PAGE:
If there’s an EP out there that may as well have been released as an album after perhaps adding one song or so, it’s Jar Of Flies. Since it isn’t considered a full length, that makes Dirt my favorite Alice In Chains album, but truly, this is what I call the counterpart to Dirt. Layne Staley and Jerry Cantrell have this wonderful gift of being able to literally make the listener feel the pain, anguish, and suffering that they went through simply with their voices. Dirt makes you feel absolutely filthy and worthless, as every part of it is dark, hateful, depressing, and gives off the feeling of hopelessness in the most beautiful way. Jar Of Flies, takes that, gives you the same mindset, but at the end of the day is able to tell you “hey, it’ll be alright,” and that’s why this disc is absolutely essential in every way in the discography. Most importantly, it’s turning twenty-five years old!
If it isn’t already worthy of being an album as is, get this; Jar Of Flies was the first EP in history to soar to number one of the Billboard 200 within a week of release. It was also somewhat of an accident. Shortly before this, Mike Starr was fired from the band, and when they returned to Seattle to focus on new material, it turned out they had been evicted. With the complications within the band and this unwelcoming surprise, it lead to more feelings of depression, and the band decided to experiment with some acoustic guitars just for the hell of it. Turns out, the label heard it and liked it so much, and the rest is history.
Like I said though, this one has a more reassuring feeling than the preceding full length, partially due in part by the heavy usage of acoustic guitars. The band also used a lot of musical experimentation here, so it made for a big divide in write-ups. There are the “weird ones” and the “normal ones,” if that makes sense. The normal ones still dance around in emotional delivery, though. The famous “No Excuses” is very upbeat and has such a happy feeling to it with steady drum beats, layered acoustic guitars, and dual vocals making it smoother than peanut butter. “Don’t Follow,” although smooth, is so much slower and doesn’t inject any signs of upping the tempo until the very end, and it almost has a country vibe. And then “Nutshell” stays calm but gives off a far more somber gut feeling, as it’s darker in concept and the vocal delivery could not be grungier, despite the riffs being mostly acoustic. Electric guitars do make an appearance in the background here, which is like a nice little garnish. As for “I Stay Away,” it’s basically the exact same formula but even whinier and a pinch harder.
Now it’s time to get weird! Album opener “Rotten Apple” anybody? This is a longer track that is super heavy on the bass and also utilizes a talk box. Say, I didn’t know we were still talking about Bon Jovi! In all seriousness though, this is definitely a downer in the most inviting way, and there couldn’t have been a better song to precede “Nutshell.” “Whale & Wasp” is a very whiny instrumental that uses acoustics in the background this time and focuses on giving an uneasy feeling to the listener with electric guitars in the foreground. I also don’t believe that there’s even a drop of drums on this. And then album closer “Swing On This” is another bass heavy one that drives the minor tones deep into the surface, with twangy guitars as well. So really, the one factor that keeps this consistent is the acoustics and layered vocal work. Every song still has an identity of its own, and as depressing as it gets, there’s a lot more life reassurance to this record than what the band has done previously.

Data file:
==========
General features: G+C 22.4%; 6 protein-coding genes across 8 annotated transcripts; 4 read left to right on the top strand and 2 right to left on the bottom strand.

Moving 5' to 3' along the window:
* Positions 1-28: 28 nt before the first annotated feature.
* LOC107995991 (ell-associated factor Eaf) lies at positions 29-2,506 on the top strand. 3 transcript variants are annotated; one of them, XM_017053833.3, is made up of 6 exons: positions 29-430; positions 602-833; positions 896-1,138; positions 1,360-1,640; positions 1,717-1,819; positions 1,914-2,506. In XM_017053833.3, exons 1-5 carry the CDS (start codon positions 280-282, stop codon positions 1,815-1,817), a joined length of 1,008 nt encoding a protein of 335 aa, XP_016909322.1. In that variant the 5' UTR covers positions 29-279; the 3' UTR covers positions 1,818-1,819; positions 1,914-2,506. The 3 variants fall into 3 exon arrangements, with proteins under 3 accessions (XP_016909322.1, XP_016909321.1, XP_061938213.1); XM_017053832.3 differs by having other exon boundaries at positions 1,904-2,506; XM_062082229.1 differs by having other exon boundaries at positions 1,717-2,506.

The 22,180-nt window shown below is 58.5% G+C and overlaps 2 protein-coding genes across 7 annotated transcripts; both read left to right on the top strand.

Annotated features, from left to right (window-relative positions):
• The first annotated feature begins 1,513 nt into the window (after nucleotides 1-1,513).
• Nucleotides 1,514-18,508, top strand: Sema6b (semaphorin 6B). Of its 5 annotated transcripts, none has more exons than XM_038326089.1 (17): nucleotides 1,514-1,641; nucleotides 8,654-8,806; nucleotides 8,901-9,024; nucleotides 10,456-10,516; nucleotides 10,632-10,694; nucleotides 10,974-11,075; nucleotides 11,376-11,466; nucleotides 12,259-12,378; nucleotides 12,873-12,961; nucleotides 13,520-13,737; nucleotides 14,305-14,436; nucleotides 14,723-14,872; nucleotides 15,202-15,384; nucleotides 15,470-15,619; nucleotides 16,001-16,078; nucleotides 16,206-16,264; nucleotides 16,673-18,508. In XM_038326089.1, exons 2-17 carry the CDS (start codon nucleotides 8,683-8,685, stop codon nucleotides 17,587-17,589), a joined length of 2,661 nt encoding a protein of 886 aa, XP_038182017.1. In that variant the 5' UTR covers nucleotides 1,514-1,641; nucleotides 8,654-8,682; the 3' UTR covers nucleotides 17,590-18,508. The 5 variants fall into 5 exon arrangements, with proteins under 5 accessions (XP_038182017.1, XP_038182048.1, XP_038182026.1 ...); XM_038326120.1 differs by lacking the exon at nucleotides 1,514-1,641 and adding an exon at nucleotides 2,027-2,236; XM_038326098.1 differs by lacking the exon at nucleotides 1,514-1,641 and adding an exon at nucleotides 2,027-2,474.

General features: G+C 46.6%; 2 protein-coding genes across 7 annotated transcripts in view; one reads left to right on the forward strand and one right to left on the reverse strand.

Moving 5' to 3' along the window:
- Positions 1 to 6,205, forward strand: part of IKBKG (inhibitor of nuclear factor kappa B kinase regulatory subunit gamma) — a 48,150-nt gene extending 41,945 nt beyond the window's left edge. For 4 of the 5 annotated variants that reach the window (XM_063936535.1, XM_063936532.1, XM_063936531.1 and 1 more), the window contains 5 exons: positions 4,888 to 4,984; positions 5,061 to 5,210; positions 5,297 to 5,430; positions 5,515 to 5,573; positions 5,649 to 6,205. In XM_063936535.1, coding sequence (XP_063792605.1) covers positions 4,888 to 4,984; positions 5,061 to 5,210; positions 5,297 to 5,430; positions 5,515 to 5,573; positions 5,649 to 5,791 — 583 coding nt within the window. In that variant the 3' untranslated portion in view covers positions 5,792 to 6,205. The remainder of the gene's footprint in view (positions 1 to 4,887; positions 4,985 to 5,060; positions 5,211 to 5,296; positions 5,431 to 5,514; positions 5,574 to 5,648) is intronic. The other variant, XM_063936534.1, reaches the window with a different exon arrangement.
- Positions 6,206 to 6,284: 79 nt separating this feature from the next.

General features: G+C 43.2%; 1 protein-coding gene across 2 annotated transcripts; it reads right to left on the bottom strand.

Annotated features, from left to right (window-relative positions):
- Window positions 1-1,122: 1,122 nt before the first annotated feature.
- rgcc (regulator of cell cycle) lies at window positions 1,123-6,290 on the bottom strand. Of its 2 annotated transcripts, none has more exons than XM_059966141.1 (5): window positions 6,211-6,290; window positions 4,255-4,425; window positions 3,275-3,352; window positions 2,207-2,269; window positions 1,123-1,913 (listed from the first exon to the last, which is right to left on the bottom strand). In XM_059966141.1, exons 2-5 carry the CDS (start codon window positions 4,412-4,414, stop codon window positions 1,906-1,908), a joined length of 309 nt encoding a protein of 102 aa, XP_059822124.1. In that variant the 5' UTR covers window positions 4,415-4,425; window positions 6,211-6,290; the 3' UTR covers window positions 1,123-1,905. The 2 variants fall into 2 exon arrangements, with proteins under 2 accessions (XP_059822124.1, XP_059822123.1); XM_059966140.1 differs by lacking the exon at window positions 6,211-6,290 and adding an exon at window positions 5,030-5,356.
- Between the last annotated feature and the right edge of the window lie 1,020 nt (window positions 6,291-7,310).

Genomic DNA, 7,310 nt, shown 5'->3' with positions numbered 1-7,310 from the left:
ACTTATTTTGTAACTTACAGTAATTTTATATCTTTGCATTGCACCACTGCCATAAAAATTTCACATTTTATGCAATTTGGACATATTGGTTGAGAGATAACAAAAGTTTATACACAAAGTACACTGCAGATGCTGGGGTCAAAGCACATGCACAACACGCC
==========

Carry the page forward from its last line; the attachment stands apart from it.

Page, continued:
Something I’ve always loved about Alice In Chains is that they stood out from the grunge scene the most, and I’m an honest believer that Jar Of Flies actually helped kill grunge. Seriously, if you wanna talk about its influence, it came up right around the end of grunge’s couple year run, and bands started either formulating the new sounds in hard rock, or writing softer alternative rock and pop tunes. Coincidence? I think not! Okay, maybe this is a bit of a stretch, but clearly it had an impact on a lot of people back in 1994 with the way it was received.
That said, it without a doubt holds up today too. This is something that just about anybody can get into, including people who crave aggressive heavy metal as well as laid back hippies. There is some real magic to this accidental release that seems to hook just about everybody, and it’s timeless. Twenty five years may not seem like that long of a time, but I assure you it will still be relevant in fifty years. I’ll close with this; I’m super thankful for the label overhearing this and wanting to release it.
Jar Of Flies came out on January 25th, 1994 through Columbia Records and was released on tape cassette and CD. There were a small number of vinyl versions released in other countries, but they’re very tough to come across and some are worth quite a lot. No vinyl reissues have been pressed to my knowledge, so have fun searching for an original. Find those or the other less valuable formats right here.